In the last decade, mold and its health issues have received increased attention from health educators and the public. Presently the EPA Guidelines are the standard for the industry.
Mold spores cannot be seen with the human eye, but they are present. Mold spores are the basis for mold reproduction. Mold spores exist in homes or buildings even with low humidity levels. It is sufficiently low humidity levels and/or a lack of cellulose-based materials that prevent the growth of most mold species.
Mold will grow at 60% humidity or greater or if there is water intrusion in the presence of degradable cellulose based materials such as wood and paper. Mycelial fragements (spore endoskeleton fragements) can cause allergic reactions. Some species of mold such as (but not limited to) Stachybotrys can cause serious health complications in people.
Molds are a member of the fungi family. This family also includes edible mushrooms. Fungi do not require sunlight to grow. Mold species have varied growth requirements and appearance. Molds possess hyphae-branches not visible to the human eye. Spores grow on hyphae and are so light they can become airborne.
In a home, mold spores are always in the air. In a building there is always a continual flow of air from bottom to top (for example, exiting through the ridge vents). Thus, when moisture is introduced for a sufficient time period and level, the air borne spores will start growing, reproducing, spreading, and degrading many common household items and/or the structure.
Mold requires sufficiently high humidity levels or moisture intrusion in the presence of spores. Some mold species, such as Stachybotrys, require free standing water.
These materials are mold’s nutrient source. Cellulose-based materials include wood, paper, cardboard, boxes, upholstery, glues, etc. Mold breaks down cellulose-based materials into glucose, a basic sugar.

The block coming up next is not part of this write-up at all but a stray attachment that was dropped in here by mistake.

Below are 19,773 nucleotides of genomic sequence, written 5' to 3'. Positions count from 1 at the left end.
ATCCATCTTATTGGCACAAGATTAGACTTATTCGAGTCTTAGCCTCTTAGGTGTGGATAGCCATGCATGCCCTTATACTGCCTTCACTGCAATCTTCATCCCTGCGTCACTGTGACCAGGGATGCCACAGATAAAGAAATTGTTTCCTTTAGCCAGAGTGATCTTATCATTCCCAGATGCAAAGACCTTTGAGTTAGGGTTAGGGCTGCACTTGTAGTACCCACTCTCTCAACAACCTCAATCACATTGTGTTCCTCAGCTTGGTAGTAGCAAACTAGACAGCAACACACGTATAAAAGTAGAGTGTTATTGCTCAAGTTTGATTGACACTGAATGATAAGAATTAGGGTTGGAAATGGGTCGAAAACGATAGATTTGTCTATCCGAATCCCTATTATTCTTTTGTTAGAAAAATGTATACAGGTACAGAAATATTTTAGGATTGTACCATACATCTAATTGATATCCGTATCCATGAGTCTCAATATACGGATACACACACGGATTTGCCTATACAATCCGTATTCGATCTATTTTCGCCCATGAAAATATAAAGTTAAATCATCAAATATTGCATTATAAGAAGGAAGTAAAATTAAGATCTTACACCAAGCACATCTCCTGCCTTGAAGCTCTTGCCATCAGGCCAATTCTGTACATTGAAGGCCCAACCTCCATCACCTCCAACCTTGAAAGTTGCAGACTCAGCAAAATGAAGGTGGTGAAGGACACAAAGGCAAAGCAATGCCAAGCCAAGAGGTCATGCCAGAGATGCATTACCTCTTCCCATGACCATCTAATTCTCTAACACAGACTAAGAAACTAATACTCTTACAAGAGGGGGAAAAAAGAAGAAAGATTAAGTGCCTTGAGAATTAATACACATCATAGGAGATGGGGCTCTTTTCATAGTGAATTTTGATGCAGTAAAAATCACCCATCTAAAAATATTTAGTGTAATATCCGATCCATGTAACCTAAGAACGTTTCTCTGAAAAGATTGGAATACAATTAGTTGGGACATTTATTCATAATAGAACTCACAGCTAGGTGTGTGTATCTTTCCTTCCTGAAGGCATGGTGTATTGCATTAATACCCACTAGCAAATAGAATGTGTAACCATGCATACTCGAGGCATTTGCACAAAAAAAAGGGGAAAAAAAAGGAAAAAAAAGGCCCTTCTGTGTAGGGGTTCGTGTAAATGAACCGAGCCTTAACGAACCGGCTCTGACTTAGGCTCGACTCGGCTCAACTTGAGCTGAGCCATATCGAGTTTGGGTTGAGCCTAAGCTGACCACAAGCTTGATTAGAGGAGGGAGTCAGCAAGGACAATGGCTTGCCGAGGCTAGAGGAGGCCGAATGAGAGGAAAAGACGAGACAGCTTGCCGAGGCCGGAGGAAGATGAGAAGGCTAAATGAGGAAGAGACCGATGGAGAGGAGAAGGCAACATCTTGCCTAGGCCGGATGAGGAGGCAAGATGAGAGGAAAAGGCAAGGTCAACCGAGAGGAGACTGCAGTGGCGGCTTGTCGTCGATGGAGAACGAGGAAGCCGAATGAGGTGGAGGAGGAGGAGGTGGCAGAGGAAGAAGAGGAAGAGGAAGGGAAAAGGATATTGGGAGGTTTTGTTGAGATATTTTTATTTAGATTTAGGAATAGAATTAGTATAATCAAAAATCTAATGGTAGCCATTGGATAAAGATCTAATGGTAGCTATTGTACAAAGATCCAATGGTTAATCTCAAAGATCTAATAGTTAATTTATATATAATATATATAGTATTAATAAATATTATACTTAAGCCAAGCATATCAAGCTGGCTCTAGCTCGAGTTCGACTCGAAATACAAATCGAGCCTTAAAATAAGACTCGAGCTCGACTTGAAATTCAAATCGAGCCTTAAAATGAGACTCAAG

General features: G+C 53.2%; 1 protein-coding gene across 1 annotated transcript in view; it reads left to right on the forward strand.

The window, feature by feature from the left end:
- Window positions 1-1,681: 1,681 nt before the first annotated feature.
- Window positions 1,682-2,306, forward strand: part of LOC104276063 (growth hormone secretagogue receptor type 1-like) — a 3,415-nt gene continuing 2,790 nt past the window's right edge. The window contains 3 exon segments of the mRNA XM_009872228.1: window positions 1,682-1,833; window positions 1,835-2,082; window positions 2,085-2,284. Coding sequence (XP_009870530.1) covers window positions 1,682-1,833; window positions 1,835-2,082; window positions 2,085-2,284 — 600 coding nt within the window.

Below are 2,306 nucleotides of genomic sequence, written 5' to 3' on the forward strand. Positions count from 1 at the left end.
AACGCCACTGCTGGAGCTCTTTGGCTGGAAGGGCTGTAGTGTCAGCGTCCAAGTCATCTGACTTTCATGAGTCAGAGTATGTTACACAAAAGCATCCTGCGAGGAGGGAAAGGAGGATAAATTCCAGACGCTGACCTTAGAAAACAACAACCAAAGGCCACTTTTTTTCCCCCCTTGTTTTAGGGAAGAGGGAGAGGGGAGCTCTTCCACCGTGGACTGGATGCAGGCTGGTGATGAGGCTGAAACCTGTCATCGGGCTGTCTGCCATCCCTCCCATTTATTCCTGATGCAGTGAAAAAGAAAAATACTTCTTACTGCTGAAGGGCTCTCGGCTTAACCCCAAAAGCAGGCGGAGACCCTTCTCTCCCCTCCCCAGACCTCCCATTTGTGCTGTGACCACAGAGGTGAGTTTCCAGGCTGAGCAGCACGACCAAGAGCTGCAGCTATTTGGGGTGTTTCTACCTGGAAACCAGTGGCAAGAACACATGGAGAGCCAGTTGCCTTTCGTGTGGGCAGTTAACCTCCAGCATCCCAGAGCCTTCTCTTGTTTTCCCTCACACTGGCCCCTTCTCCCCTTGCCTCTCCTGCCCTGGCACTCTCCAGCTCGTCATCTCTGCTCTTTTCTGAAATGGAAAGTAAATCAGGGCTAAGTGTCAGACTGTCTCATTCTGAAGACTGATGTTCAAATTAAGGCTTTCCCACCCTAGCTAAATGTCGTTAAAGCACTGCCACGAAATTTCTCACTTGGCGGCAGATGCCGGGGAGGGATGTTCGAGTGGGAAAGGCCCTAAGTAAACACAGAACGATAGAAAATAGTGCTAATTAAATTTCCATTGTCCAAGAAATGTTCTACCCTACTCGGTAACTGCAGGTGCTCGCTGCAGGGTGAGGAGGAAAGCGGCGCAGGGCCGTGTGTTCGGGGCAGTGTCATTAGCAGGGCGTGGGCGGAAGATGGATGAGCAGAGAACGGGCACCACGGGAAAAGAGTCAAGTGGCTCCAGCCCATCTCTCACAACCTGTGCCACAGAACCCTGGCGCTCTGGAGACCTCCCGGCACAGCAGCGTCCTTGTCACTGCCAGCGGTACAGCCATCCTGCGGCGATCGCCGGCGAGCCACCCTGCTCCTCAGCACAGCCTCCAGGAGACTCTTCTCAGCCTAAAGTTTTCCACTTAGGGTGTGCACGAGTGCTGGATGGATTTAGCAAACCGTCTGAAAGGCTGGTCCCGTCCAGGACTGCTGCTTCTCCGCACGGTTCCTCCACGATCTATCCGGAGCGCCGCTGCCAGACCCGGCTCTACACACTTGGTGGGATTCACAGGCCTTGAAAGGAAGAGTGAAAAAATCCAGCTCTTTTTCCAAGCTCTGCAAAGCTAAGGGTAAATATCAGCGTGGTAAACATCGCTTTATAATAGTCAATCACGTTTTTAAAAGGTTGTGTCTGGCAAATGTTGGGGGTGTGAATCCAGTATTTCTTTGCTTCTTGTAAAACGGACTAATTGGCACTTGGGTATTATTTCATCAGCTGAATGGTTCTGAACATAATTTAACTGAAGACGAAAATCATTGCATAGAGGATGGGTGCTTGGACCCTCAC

Alternaria mold is often found in kitchens and bathrooms around the faucets and sinks. It acts as an allergen.
Aspergillis, Penicillium, Stachybotrys, and Fusarium are molds commonly found in water-damaged buildings. These molds require higher levels of moisture than the common indoor and outdoor molds, and they are linked to much more severe health effects.
This is a fairly common mold type. It is commonly found in buildings with burst pipes, damaged foundation, porous foundations etc. It is common in old, abandoned or foreclosed properties. Penicillium mold grows within 48-72 hours after a water intrusion. Aflavatoxin, a carcinogen, can be a biproduct of this mold’s growth cycle. It is also an allergen.
Asperigllus and Penicillium are the more common molds found in water-damaged buildings.
Fusarium produces toxins called mycotoxins which can cause memory loss, headaches, fever, and even death. It requires high levels of moisture to grow. It is often found in the vicinity of standing water or regular water intrusions into a facility.
The Egyptians used yeast to bake bread and to produce beer and wine. Edible mushrooms have been eaten for thousands of years. Cheeses are made with the aid of specific molds. In more modern times, penicillium was used to create penicillin, an antibiotic.
In the Bible, Leviticus contains instructions on how to deal with a moldy home. Ancient peoples knew not to eat moldy food or grain because it would cause illness even death. In the mid 1800s, the Irish exodus to the U.S. was in great part due to the Potato Famine which was caused by mold attacking the potato crop, a staple part of the Irish diet.
A risk assessment is the process of entering a building to ascertain the potential severity of mold levels prior to remediation. It is the basis for setting up a mold remediation plan and includes a visual inspection, client interview, gathering a description of how the situation is occurring, often taking photos, and determining who and how the location is normally used, evaluating the basic state of the contents, and conducting pre remediation testing with indoor and outdoor air sampling recommended and often taking physical samples.